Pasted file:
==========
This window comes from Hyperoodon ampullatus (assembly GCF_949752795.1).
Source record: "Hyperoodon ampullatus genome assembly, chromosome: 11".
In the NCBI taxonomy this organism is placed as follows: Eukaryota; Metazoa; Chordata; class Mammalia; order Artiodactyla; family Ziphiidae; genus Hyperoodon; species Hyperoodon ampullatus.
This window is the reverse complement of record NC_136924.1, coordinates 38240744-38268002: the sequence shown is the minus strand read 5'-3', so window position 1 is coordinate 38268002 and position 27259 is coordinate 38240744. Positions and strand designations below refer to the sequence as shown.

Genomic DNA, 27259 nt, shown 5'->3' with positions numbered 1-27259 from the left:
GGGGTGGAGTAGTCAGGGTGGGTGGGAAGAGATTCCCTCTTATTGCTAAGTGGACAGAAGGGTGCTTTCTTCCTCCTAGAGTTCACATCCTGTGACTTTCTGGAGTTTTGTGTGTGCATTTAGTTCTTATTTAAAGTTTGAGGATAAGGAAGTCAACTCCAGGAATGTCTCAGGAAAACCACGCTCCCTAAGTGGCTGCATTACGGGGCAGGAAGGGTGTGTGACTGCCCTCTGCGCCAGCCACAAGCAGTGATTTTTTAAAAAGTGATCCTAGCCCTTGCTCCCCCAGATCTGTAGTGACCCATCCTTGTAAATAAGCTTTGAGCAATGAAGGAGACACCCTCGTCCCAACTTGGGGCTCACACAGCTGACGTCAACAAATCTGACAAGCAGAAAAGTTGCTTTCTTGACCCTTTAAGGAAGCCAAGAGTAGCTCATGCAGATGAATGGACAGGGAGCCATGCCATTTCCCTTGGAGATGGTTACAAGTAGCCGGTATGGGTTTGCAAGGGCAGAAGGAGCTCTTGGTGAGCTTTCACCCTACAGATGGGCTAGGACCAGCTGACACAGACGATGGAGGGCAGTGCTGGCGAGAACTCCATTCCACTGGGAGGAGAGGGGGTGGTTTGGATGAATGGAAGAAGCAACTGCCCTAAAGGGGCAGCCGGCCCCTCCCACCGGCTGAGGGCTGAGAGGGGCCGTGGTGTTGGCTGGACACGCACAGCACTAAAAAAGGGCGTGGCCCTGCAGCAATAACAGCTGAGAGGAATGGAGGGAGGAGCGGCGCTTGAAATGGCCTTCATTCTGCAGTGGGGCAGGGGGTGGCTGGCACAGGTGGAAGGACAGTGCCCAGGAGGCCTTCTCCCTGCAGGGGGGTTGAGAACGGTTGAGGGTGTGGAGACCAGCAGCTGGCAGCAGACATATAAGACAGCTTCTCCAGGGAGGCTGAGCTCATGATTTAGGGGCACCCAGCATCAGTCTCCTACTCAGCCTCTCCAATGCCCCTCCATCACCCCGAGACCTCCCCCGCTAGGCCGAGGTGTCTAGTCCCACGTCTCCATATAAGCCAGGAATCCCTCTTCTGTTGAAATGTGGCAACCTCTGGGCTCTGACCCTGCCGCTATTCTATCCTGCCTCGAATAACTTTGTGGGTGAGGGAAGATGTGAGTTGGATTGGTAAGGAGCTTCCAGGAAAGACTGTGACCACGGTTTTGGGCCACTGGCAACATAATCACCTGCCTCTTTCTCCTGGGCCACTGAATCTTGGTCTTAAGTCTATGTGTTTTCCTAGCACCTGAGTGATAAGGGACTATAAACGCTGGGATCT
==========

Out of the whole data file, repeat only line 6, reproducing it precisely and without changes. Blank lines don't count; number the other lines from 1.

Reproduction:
GGGGTGGAGTAGTCAGGGTGGGTGGGAAGAGATTCCCTCTTATTGCTAAGTGGACAGAAGGGTGCTTTCTTCCTCCTAGAGTTCACATCCTGTGACTTTCTGGAGTTTTGTGTGTGCATTTAGTTCTTATTTAAAGTTTGAGGATAAGGAAGTCAACTCCAGGAATGTCTCAGGAAAACCACGCTCCCTAAGTGGCTGCATTACGGGGCAGGAAGGGTGTGTGACTGCCCTCTGCGCCAGCCACAAGCAGTGATTTTTTAAAAAGTGATCCTAGCCCTTGCTCCCCCAGATCTGTAGTGACCCATCCTTGTAAATAAGCTTTGAGCAATGAAGGAGACACCCTCGTCCCAACTTGGGGCTCACACAGCTGACGTCAACAAATCTGACAAGCAGAAAAGTTGCTTTCTTGACCCTTTAAGGAAGCCAAGAGTAGCTCATGCAGATGAATGGACAGGGAGCCATGCCATTTCCCTTGGAGATGGTTACAAGTAGCCGGTATGGGTTTGCAAGGGCAGAAGGAGCTCTTGGTGAGCTTTCACCCTACAGATGGGCTAGGACCAGCTGACACAGACGATGGAGGGCAGTGCTGGCGAGAACTCCATTCCACTGGGAGGAGAGGGGGTGGTTTGGATGAATGGAAGAAGCAACTGCCCTAAAGGGGCAGCCGGCCCCTCCCACCGGCTGAGGGCTGAGAGGGGCCGTGGTGTTGGCTGGACACGCACAGCACTAAAAAAGGGCGTGGCCCTGCAGCAATAACAGCTGAGAGGAATGGAGGGAGGAGCGGCGCTTGAAATGGCCTTCATTCTGCAGTGGGGCAGGGGGTGGCTGGCACAGGTGGAAGGACAGTGCCCAGGAGGCCTTCTCCCTGCAGGGGGGTTGAGAACGGTTGAGGGTGTGGAGACCAGCAGCTGGCAGCAGACATATAAGACAGCTTCTCCAGGGAGGCTGAGCTCATGATTTAGGGGCACCCAGCATCAGTCTCCTACTCAGCCTCTCCAATGCCCCTCCATCACCCCGAGACCTCCCCCGCTAGGCCGAGGTGTCTAGTCCCACGTCTCCATATAAGCCAGGAATCCCTCTTCTGTTGAAATGTGGCAACCTCTGGGCTCTGACCCTGCCGCTATTCTATCCTGCCTCGAATAACTTTGTGGGTGAGGGAAGATGTGAGTTGGATTGGTAAGGAGCTTCCAGGAAAGACTGTGACCACGGTTTTGGGCCACTGGCAACATAATCACCTGCCTCTTTCTCCTGGGCCACTGAATCTTGGTCTTAAGTCTATGTGTTTTCCTAGCACCTGAGTGATAAGGGACTATAAACGCTGGGATCT